SEI’s investment processing business mainly involves the SEI Wealth Platform, a software solution that allows investment managers to manage their client’s portfolios across different global markets. The SEI Wealth Platform is customized for each customer according to each customer’s needs and requirements. This requires a great deal of communication between clients and programmers through intermediaries.

SEI’s investment operations business (Investment Manager Services) provides middle-office outsourcing for investment managers and is SEI’s fastest growing business. Essentially, the IMS unit takes care of everything necessary to make a trade occur, making an investment manager’s abstract decisions a reality. SEI also practices what it preaches and outsources some of its work as well. Holly Miller, Managing Director, Middle Office Services, IMS, shared with me that her role is to help make the process as efficient as possible, eliminating jobs  (as well as creating new ones) along the way.

In its Investment Management Unit, SEI is a manager of managers. Bill Lawrence, Managing Director, Global Fixed Income Investment Strategy, IMU, was also very helpful in his advice, explaining not only how his work differed from that of several other jobs in the financial services industry but also how he looked for investment managers. He focused on analyzing the 5 P’s: people, philosophy, process, profile, and performance.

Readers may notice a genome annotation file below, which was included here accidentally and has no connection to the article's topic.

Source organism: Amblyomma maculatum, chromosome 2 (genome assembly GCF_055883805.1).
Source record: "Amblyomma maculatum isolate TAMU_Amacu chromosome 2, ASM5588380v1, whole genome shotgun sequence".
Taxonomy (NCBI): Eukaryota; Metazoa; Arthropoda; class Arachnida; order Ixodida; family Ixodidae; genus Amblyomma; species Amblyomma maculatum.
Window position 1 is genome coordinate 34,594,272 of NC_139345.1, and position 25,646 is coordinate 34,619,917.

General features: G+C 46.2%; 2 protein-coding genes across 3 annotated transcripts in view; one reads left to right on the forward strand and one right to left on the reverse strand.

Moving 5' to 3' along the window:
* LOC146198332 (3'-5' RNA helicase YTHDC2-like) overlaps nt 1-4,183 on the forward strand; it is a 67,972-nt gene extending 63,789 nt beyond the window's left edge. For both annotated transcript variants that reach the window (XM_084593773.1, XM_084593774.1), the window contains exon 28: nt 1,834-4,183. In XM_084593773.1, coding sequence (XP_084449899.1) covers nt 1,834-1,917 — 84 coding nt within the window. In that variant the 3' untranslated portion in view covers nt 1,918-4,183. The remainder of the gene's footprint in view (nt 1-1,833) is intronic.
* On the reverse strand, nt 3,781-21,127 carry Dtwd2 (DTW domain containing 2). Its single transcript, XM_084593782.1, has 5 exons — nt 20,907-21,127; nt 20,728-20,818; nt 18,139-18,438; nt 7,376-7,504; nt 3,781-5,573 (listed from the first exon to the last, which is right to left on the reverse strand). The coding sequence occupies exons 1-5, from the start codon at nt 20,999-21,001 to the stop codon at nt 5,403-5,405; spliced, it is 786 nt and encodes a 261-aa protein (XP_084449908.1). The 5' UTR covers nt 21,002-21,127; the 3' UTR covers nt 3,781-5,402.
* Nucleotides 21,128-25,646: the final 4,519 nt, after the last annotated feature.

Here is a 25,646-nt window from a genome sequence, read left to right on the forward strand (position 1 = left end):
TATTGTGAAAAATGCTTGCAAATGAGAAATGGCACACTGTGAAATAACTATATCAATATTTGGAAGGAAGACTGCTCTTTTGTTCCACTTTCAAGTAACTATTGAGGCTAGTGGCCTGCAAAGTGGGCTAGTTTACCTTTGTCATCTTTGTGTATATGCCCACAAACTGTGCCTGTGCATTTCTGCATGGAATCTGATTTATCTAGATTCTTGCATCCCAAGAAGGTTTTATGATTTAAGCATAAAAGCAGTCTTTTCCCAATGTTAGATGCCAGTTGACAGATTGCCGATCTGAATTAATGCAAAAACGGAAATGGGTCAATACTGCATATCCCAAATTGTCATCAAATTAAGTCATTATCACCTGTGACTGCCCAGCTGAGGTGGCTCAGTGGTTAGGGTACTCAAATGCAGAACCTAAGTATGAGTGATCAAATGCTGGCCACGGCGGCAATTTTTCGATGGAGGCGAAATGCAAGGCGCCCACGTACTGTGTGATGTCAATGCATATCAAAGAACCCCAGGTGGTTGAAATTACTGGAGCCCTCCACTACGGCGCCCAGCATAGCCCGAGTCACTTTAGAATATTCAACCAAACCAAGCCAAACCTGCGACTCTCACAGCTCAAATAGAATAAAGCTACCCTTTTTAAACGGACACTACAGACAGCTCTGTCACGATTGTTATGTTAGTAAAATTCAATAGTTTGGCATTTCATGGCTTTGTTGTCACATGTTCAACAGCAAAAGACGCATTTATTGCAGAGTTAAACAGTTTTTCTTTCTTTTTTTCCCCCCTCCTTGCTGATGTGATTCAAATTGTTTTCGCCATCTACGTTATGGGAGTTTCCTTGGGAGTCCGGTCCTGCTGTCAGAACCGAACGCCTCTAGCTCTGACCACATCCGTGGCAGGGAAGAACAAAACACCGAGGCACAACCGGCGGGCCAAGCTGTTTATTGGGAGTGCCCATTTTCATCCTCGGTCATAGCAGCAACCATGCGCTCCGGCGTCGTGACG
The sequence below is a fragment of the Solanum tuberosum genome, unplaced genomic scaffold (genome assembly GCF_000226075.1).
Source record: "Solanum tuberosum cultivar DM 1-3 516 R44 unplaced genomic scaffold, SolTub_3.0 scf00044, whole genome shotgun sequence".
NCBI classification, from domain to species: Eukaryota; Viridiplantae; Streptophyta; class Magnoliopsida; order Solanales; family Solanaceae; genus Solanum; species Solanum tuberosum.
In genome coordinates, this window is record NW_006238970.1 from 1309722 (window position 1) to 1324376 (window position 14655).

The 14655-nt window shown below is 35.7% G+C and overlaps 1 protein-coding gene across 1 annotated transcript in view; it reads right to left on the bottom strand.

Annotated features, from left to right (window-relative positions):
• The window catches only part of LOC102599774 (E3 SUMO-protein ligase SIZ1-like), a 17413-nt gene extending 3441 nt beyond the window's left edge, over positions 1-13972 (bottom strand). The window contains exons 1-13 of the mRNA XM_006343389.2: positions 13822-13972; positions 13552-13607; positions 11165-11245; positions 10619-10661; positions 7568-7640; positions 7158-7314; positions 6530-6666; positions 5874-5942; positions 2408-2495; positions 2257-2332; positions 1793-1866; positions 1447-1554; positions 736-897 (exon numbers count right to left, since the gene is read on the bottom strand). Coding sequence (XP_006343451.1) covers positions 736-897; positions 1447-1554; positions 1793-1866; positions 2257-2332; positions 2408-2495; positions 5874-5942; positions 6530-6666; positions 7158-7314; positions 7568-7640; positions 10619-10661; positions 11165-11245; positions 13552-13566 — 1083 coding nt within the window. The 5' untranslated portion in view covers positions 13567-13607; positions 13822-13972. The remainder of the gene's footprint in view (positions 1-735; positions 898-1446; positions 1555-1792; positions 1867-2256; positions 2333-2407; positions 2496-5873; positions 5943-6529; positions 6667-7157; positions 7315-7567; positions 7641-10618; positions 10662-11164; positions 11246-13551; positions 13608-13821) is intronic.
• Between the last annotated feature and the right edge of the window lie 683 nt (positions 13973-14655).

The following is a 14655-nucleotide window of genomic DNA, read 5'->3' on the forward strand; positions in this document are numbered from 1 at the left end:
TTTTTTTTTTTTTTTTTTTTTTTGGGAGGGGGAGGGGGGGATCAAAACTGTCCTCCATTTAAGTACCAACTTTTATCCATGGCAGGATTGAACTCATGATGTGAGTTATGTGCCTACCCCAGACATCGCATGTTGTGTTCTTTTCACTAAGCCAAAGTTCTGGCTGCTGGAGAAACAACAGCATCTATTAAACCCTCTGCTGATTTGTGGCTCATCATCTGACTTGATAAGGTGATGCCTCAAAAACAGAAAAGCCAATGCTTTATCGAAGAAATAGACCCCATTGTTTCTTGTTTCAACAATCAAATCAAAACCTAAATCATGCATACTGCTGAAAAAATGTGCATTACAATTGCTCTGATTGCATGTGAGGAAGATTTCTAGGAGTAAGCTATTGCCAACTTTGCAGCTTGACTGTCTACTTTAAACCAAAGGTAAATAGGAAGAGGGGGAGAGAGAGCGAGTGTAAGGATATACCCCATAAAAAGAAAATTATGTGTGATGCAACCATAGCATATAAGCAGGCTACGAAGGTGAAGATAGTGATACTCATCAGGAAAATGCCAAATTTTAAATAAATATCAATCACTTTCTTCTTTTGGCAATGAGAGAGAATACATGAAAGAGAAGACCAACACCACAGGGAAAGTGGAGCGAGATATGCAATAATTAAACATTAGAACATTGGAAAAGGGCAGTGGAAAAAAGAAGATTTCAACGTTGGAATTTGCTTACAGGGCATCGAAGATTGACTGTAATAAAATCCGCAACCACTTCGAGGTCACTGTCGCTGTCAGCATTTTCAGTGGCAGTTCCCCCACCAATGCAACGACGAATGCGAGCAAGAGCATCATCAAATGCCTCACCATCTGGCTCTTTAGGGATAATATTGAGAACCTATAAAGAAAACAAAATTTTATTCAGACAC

After gaining a better understanding of SEI’s business units, I spent more time with my alumni host, Susan, to learn how she looked at all aspects of SEI. As Director of Enterprise Risk Management, she has to look for potential business risks in everything from the company’s many vendors and outsourcing suppliers to the company’s own employees to the potential of terrorists cutting the underground sea cables that allows the company in the U.S. to connect via the Internet with its people in India. I found the sheer amount of knowledge required—every single little detail about the company’s operations – the global markets, regulations, security and infrastructure—to be extremely impressive and interesting.